As you or your parents get older, healthcare costs can include far more than prescription drugs and doctor co-pays: As you age and become less mobile, you may also have to spend money on upgrades to stay safe at home.
In this week’s column, Phil Moeller, the author of Get What’s Yours for Medicare: Maximize Your Coverage, Minimize Your Costs and co-author of the updated edition of How to Get What’s Yours: The Revised Secrets to Maxing Out Your Social Security, answers two reader questions about what home improvements Medicare will cover.
Will Medicare Advantage cover a ramp for my mother?
Karen: I just read about Medicare changes for 2019 and a widening view of home safety adaptations. I am writing you to request guidance in ending my relentless Google searches on this topic!
Our scenario: My mother is a relatively healthy 77-year-old who lives on 14 acres with two dogs, three horses, and an atypical Parkinsonism tau protein disorder diagnosis (PSP/CBD). This is a neurodegenerative movement disorder that results in balance issues and lots of falls.
She wants to remain as independent as possible at home. Her entryway is a deck with eight steps leading to it. A few months ago, she fell backward down these steps. So now we need a ramp, which would be about $2,500 to build.
We are fortunate and ready to self-pay it. But I have read a number of references from you and others regarding a new group of benefits to help people safely age in place, as well as a more generous view of home safety adaptations.
Her primary care doctor approached her Medicare Advantage insurer to ask about coverage for such an entry ramp. The insurer’s response was, “Medicare doesn’t pay for that, so we won’t cover it.” This seems contrary to what I have read; yet I am unable to locate anything from the Centers for Medicare & Medicaid Services (CMS) or on the Medicare.gov website that addresses the matter.
I feel responsible for using my mother’s resources wisely and a bit of a commitment to have this corrected if her insurer has simply not communicated 2019 changes to its organization and staff effectively.
Would you direct me to a documentation to effectively support my argument or correct me if I am wrong?
Phil Moeller:Gold stars for wanting to help your mom, and for doing your homework.
These non-medical benefits (that’s my shorthand, not Medicare’s language) are not fully spelled out by Medicare, but the agency has indicated it would look favorably on insurers who proposed them. Here’s the 2018 CMS memo that lays out the agency’s initial description of these benefits.
These new Medicare Advantage benefits might include equipment to keep older adults safe at home, such as grab bars, temporary ramps, and stair rails.
This year is the first year such benefits are possible. The timing of the 2018 CMS guidance memo did not leave insurers much time to develop new benefit rules, and relatively few insurers have included them in their 2019 Medicare Advantage plans. UnitedHealthcare, in particular, said at the time that it would take a conservative approach and did not make much use of these new benefits in its 2019 plans.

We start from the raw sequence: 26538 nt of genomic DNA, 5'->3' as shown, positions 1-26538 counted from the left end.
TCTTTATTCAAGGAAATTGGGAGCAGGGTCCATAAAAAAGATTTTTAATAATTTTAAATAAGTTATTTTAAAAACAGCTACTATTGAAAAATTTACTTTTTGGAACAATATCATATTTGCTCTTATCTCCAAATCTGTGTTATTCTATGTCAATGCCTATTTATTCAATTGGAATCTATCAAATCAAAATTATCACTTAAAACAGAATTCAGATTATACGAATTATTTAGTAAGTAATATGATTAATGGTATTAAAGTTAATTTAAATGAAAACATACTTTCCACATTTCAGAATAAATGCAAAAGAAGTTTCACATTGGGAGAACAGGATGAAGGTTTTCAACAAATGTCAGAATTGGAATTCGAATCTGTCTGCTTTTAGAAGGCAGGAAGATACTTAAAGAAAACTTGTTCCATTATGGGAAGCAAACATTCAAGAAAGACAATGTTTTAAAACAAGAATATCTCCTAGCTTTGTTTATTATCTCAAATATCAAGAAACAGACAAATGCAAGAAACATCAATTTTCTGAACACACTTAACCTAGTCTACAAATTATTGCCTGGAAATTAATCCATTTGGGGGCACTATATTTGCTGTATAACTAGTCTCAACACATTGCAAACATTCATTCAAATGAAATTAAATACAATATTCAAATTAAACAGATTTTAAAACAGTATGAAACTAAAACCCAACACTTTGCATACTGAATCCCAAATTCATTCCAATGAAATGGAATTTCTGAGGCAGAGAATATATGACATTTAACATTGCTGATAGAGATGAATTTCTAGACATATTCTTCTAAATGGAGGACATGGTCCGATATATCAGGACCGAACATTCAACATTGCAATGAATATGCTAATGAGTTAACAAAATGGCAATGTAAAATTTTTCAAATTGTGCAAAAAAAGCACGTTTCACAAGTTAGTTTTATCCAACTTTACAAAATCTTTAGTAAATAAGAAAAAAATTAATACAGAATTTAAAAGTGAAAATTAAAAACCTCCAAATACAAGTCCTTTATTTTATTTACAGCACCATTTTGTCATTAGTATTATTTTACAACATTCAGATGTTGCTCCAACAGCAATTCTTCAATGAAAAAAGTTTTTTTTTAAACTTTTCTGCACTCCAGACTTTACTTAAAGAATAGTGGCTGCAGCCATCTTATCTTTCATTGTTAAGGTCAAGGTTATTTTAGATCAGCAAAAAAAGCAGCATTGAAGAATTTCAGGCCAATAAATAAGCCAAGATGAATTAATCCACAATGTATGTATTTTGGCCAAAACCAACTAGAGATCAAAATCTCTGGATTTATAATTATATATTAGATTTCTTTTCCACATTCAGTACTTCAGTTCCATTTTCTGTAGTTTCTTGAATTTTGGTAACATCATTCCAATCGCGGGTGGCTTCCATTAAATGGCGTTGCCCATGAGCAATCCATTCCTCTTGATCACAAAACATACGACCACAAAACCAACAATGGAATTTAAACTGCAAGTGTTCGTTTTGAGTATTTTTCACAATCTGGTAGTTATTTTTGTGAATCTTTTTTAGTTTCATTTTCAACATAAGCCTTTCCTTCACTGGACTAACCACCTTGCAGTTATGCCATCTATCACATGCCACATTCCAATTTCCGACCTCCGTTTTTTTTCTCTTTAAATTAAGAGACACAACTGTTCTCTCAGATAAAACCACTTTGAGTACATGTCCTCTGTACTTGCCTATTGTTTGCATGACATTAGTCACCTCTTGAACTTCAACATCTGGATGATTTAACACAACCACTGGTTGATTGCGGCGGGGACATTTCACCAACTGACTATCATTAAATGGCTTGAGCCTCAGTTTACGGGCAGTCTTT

The bottom line, as I see it, is that insurers may but do not have to offer these benefits, and if they do, they have a lot of discretion about what to offer and whether to offer it to all policyholders in a plan or to a select few.
(The ability of Medicare Advantage plans to pick and choose who gets benefits is a new tool given to them by Medicare and, I suspect, will create many fairness issues down the road.)
So, her insurer’s response is correct. And even among insurers offering these expanded benefits, I would be surprised to find one who would now cover a $2,500 ramp.
Having said this, I would not give up hope for the future. Earlier this month, CMS issued its formal notice to Medicare private health plans about changes it is seeking in 2020 plans. This notice included providing Medicare Advantage plans even more flexibility to offer non-medical benefits next year. Even before this notice, MA plans were expected to boost their non-medical offerings next year.
Also, while you may need to pay for your mom’s ramp, there is a good possibility that Medicare would cover at least some of her physical therapy. If her primary physician prescribes such care as being medically necessary, Medicare will cover it. And coverage of this benefit does not hinge on whether the therapy will actually improve her health, just that it will help her.
Good luck, and please let me know if you need any other information about Medicare coverage for your mom.
Will Medicare cover a special chair?
Question: I have very bad knees. Can Medicare pay for a chair/recliner that lifts you to a standing position so I then can walk?
Phil Moeller: I’m sorry to hear about your knees. Generally, Medicare only covers care and equipment that is considered medically necessary by your doctors or other licensed caregivers.
If getting help to stand up improves your health, you might be covered. However, it’s unlikely the full cost of a lift chair would be covered. More likely, only what’s called the “lift mechanism”—the tension-loaded device that elevates you—would be covered.
These units, with more modest costs, would be placed atop the seat of a sturdy chair and provide the lift benefits you need.